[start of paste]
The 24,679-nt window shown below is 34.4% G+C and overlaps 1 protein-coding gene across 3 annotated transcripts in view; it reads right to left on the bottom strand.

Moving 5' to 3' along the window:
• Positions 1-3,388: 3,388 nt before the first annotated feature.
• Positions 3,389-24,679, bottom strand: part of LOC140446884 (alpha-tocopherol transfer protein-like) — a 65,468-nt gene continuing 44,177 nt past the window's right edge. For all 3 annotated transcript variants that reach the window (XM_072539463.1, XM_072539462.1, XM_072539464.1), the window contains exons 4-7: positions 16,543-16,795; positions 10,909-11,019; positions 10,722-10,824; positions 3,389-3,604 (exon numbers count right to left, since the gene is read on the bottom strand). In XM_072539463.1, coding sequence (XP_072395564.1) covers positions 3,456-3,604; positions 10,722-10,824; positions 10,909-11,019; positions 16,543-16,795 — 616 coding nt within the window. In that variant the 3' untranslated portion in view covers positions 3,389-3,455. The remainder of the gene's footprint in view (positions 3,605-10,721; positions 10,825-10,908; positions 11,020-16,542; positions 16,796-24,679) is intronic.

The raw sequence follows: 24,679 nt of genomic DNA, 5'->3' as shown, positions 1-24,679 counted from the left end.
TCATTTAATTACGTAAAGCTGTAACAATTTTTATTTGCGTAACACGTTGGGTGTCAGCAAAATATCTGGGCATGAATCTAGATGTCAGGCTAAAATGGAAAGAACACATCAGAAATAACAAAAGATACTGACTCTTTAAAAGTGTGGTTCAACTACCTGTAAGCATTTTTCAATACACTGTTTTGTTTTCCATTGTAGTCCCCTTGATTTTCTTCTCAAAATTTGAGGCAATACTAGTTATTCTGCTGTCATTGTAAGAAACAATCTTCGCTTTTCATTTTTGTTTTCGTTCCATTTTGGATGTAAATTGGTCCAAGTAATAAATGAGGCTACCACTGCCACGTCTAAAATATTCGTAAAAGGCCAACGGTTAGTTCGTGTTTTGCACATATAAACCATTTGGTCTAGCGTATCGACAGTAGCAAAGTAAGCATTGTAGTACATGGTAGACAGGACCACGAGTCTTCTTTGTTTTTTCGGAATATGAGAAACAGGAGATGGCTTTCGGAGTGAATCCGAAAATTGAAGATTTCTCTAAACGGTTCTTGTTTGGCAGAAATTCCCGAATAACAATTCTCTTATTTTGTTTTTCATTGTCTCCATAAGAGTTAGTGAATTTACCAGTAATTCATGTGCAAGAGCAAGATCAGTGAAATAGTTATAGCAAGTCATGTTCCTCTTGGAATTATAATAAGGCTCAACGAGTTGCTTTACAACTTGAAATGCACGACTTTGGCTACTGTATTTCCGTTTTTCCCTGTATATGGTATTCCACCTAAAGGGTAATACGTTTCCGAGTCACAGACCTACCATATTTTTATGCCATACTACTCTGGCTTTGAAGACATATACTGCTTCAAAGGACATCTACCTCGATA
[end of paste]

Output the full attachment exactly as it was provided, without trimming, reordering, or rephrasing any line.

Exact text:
The 24,679-nt window shown below is 34.4% G+C and overlaps 1 protein-coding gene across 3 annotated transcripts in view; it reads right to left on the bottom strand.

Moving 5' to 3' along the window:
• Positions 1-3,388: 3,388 nt before the first annotated feature.
• Positions 3,389-24,679, bottom strand: part of LOC140446884 (alpha-tocopherol transfer protein-like) — a 65,468-nt gene continuing 44,177 nt past the window's right edge. For all 3 annotated transcript variants that reach the window (XM_072539463.1, XM_072539462.1, XM_072539464.1), the window contains exons 4-7: positions 16,543-16,795; positions 10,909-11,019; positions 10,722-10,824; positions 3,389-3,604 (exon numbers count right to left, since the gene is read on the bottom strand). In XM_072539463.1, coding sequence (XP_072395564.1) covers positions 3,456-3,604; positions 10,722-10,824; positions 10,909-11,019; positions 16,543-16,795 — 616 coding nt within the window. In that variant the 3' untranslated portion in view covers positions 3,389-3,455. The remainder of the gene's footprint in view (positions 3,605-10,721; positions 10,825-10,908; positions 11,020-16,542; positions 16,796-24,679) is intronic.

The raw sequence follows: 24,679 nt of genomic DNA, 5'->3' as shown, positions 1-24,679 counted from the left end.
TCATTTAATTACGTAAAGCTGTAACAATTTTTATTTGCGTAACACGTTGGGTGTCAGCAAAATATCTGGGCATGAATCTAGATGTCAGGCTAAAATGGAAAGAACACATCAGAAATAACAAAAGATACTGACTCTTTAAAAGTGTGGTTCAACTACCTGTAAGCATTTTTCAATACACTGTTTTGTTTTCCATTGTAGTCCCCTTGATTTTCTTCTCAAAATTTGAGGCAATACTAGTTATTCTGCTGTCATTGTAAGAAACAATCTTCGCTTTTCATTTTTGTTTTCGTTCCATTTTGGATGTAAATTGGTCCAAGTAATAAATGAGGCTACCACTGCCACGTCTAAAATATTCGTAAAAGGCCAACGGTTAGTTCGTGTTTTGCACATATAAACCATTTGGTCTAGCGTATCGACAGTAGCAAAGTAAGCATTGTAGTACATGGTAGACAGGACCACGAGTCTTCTTTGTTTTTTCGGAATATGAGAAACAGGAGATGGCTTTCGGAGTGAATCCGAAAATTGAAGATTTCTCTAAACGGTTCTTGTTTGGCAGAAATTCCCGAATAACAATTCTCTTATTTTGTTTTTCATTGTCTCCATAAGAGTTAGTGAATTTACCAGTAATTCATGTGCAAGAGCAAGATCAGTGAAATAGTTATAGCAAGTCATGTTCCTCTTGGAATTATAATAAGGCTCAACGAGTTGCTTTACAACTTGAAATGCACGACTTTGGCTACTGTATTTCCGTTTTTCCCTGTATATGGTATTCCACCTAAAGGGTAATACGTTTCCGAGTCACAGACCTACCATATTTTTATGCCATACTACTCTGGCTTTGAAGACATATACTGCTTCAAAGGACATCTACCTCGATA